Of course, a contact tracing app is not a panacea for tracking a pandemic, and there are factors other than technical wizardry that deem any technology a success or failure. The app’s accuracy is difficult to assess, given the limitations of Bluetooth as a tool for measuring distance – something for which the technology was not designed. But testing conducted by the Irish team suggested an accuracy rate of 72%.

In June 2020, Chief Information Officer (CIO) of the HSE, Fran Thompson said:

“The design of Covid Tracker App has been informed by a robust development and testing programme. The app development process here in Ireland has been led by the HSE and the Department of Health, in collaboration with the Government Chief Information Officer and An Garda Síochána, together with technical partners from the Irish private sector (Expleo, Nearform, Information Security Assurance Services Ltd. (ISAS), and EdgeScan) and scientific partners from Science Foundation Ireland. Results from our testing programme have shown that the app was able to accurately detect 72% of close contacts using the Google Apple API.”

Says Harte: “What you can balance is your preference for false negatives versus false positives. Our view would be that it’s better to err on the side of false positives – so you get a notification but you aren’t really within the right distance to somebody, but worst-case scenario, you get a test and you’re told you’re negative. As opposed to false negatives where you potentially are a positive, and we don’t tell you.”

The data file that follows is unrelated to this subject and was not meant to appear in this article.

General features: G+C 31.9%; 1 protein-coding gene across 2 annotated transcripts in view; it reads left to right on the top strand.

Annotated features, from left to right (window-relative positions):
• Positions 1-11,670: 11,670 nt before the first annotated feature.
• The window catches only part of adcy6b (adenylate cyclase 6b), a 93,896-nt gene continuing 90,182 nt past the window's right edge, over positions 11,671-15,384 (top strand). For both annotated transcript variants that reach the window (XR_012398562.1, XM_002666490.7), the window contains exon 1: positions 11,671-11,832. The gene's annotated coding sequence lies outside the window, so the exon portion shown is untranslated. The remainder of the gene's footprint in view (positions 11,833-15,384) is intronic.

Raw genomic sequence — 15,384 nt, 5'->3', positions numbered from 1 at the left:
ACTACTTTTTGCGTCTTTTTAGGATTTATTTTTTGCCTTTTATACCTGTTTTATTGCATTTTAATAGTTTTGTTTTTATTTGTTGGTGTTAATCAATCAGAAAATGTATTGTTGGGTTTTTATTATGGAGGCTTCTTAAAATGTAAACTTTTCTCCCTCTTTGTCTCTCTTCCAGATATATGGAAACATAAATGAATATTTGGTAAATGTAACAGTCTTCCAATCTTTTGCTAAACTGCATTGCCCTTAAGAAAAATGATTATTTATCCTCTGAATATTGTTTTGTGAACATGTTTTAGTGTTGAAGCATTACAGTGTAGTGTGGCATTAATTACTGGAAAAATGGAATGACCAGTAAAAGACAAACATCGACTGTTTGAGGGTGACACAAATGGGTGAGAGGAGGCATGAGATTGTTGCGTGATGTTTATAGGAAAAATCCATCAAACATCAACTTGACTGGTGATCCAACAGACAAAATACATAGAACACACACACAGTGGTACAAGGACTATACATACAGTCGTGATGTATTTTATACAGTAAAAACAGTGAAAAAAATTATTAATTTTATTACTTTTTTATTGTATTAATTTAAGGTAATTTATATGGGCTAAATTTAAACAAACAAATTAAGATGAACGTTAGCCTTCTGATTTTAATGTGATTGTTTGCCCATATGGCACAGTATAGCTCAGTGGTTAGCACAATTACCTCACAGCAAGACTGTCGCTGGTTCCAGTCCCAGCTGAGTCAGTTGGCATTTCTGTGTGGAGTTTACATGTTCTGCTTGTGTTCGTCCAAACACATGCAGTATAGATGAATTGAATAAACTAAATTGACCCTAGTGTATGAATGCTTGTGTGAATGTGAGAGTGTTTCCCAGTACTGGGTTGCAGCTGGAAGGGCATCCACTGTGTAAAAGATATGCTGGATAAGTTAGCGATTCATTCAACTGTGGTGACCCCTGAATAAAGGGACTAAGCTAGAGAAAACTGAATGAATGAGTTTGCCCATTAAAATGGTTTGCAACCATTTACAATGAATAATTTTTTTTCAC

Another factor in determining the success of any contact tracing process is public cooperation and, in the case of a voluntary app, widespread adoption is key.

“There’s no magic number [of downloads] that you have to get. I know there’s been a lot of stuff in the media about the 60% [adoption] figure. A lot of that was taken out of context, so it was 60% if you were doing nothing else. If you had nothing else in terms of trying to stop the pandemic you would need an app that gets 60% or over to be effective,” Harte explains.

The HSE reported a million downloads within 48 hours of the app’s launch – but Harte cautions against any attempt to rely solely on the app for contact tracing.

“It is very much something that augments the manual contact tracing – it was never intended it was something that was going to replace it. It’s the manual contact tracing that actually drives the whole process, because it’s the manual contact tracing that kicks off asking someone to upload their keys when they have tested positive, which then will kick off the close contact notifications for people that are putting down those keys.”

The HSE’s contact tracing process involves a call notifying the person of their results, assessing their health, advising them to restrict their movements and collecting details of anyone they have been in contact with since 48 hours before the onset of symptoms. Each identified contact is called to inform them they have been in contact with a confirmed case, and both they and their household are advised to restrict movements for 14 days after that contact took place.


HSE contact tracing is provided for under the Infectious Diseases Regulations, and therefore permitted under the GDPR. The Covid-19 contact tracing process was based on an existing system for the management of notifiable disease.

An HSE spokesperson insists that privacy is therefore no different during the pandemic as it was before.

He says: “Our handling of privacy issues is covered by SOPs [standard operating procedures] developed prior to the introduction of GDPR that have been updated to cover the additional requirements of GDPR. These cover data sharing with other government departments for the purposes of reporting, modelling and planning Covid-19 response and Covid-19-related research. They also cover Data Privacy Impact Assessments for new processing internally and processing joint data controllers (other government departments and other HSE units).”

The spokesperson adds that the app was developed using privacy by design approach.